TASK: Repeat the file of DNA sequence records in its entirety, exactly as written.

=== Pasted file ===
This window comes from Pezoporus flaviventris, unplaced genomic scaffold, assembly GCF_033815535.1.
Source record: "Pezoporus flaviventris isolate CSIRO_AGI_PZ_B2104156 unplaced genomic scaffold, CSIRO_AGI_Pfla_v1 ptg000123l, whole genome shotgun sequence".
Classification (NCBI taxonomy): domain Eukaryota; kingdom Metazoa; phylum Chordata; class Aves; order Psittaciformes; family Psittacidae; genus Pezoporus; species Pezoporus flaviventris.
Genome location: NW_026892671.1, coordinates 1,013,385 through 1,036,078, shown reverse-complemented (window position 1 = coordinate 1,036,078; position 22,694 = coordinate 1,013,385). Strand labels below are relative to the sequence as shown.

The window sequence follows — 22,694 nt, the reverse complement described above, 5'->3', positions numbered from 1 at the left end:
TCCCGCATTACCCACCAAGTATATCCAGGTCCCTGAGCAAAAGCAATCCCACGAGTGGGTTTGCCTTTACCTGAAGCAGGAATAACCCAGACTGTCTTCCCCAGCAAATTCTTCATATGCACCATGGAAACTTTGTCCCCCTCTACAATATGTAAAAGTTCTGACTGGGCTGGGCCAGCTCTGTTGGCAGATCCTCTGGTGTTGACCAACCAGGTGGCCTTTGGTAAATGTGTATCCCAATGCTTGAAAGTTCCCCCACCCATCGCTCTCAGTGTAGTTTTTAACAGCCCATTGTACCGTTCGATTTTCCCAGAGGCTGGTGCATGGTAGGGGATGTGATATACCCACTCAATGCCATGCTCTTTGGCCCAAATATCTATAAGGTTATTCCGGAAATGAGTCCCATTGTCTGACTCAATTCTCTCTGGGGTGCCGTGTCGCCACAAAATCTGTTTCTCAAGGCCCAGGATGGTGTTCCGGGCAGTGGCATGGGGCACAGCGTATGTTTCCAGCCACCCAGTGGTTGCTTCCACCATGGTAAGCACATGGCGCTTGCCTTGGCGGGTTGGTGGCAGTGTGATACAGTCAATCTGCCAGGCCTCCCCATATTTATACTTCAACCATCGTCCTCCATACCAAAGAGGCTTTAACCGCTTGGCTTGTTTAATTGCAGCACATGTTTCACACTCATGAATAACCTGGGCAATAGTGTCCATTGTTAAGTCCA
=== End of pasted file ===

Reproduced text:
This window comes from Pezoporus flaviventris, unplaced genomic scaffold, assembly GCF_033815535.1.
Source record: "Pezoporus flaviventris isolate CSIRO_AGI_PZ_B2104156 unplaced genomic scaffold, CSIRO_AGI_Pfla_v1 ptg000123l, whole genome shotgun sequence".
Classification (NCBI taxonomy): domain Eukaryota; kingdom Metazoa; phylum Chordata; class Aves; order Psittaciformes; family Psittacidae; genus Pezoporus; species Pezoporus flaviventris.
Genome location: NW_026892671.1, coordinates 1,013,385 through 1,036,078, shown reverse-complemented (window position 1 = coordinate 1,036,078; position 22,694 = coordinate 1,013,385). Strand labels below are relative to the sequence as shown.

The window sequence follows — 22,694 nt, the reverse complement described above, 5'->3', positions numbered from 1 at the left end:
TCCCGCATTACCCACCAAGTATATCCAGGTCCCTGAGCAAAAGCAATCCCACGAGTGGGTTTGCCTTTACCTGAAGCAGGAATAACCCAGACTGTCTTCCCCAGCAAATTCTTCATATGCACCATGGAAACTTTGTCCCCCTCTACAATATGTAAAAGTTCTGACTGGGCTGGGCCAGCTCTGTTGGCAGATCCTCTGGTGTTGACCAACCAGGTGGCCTTTGGTAAATGTGTATCCCAATGCTTGAAAGTTCCCCCACCCATCGCTCTCAGTGTAGTTTTTAACAGCCCATTGTACCGTTCGATTTTCCCAGAGGCTGGTGCATGGTAGGGGATGTGATATACCCACTCAATGCCATGCTCTTTGGCCCAAATATCTATAAGGTTATTCCGGAAATGAGTCCCATTGTCTGACTCAATTCTCTCTGGGGTGCCGTGTCGCCACAAAATCTGTTTCTCAAGGCCCAGGATGGTGTTCCGGGCAGTGGCATGGGGCACAGCGTATGTTTCCAGCCACCCAGTGGTTGCTTCCACCATGGTAAGCACATGGCGCTTGCCTTGGCGGGTTGGTGGCAGTGTGATACAGTCAATCTGCCAGGCCTCCCCATATTTATACTTCAACCATCGTCCTCCATACCAAAGAGGCTTTAACCGCTTGGCTTGTTTAATTGCAGCACATGTTTCACACTCATGAATAACCTGGGCAATAGTGTCCATTGTTAAGTCCA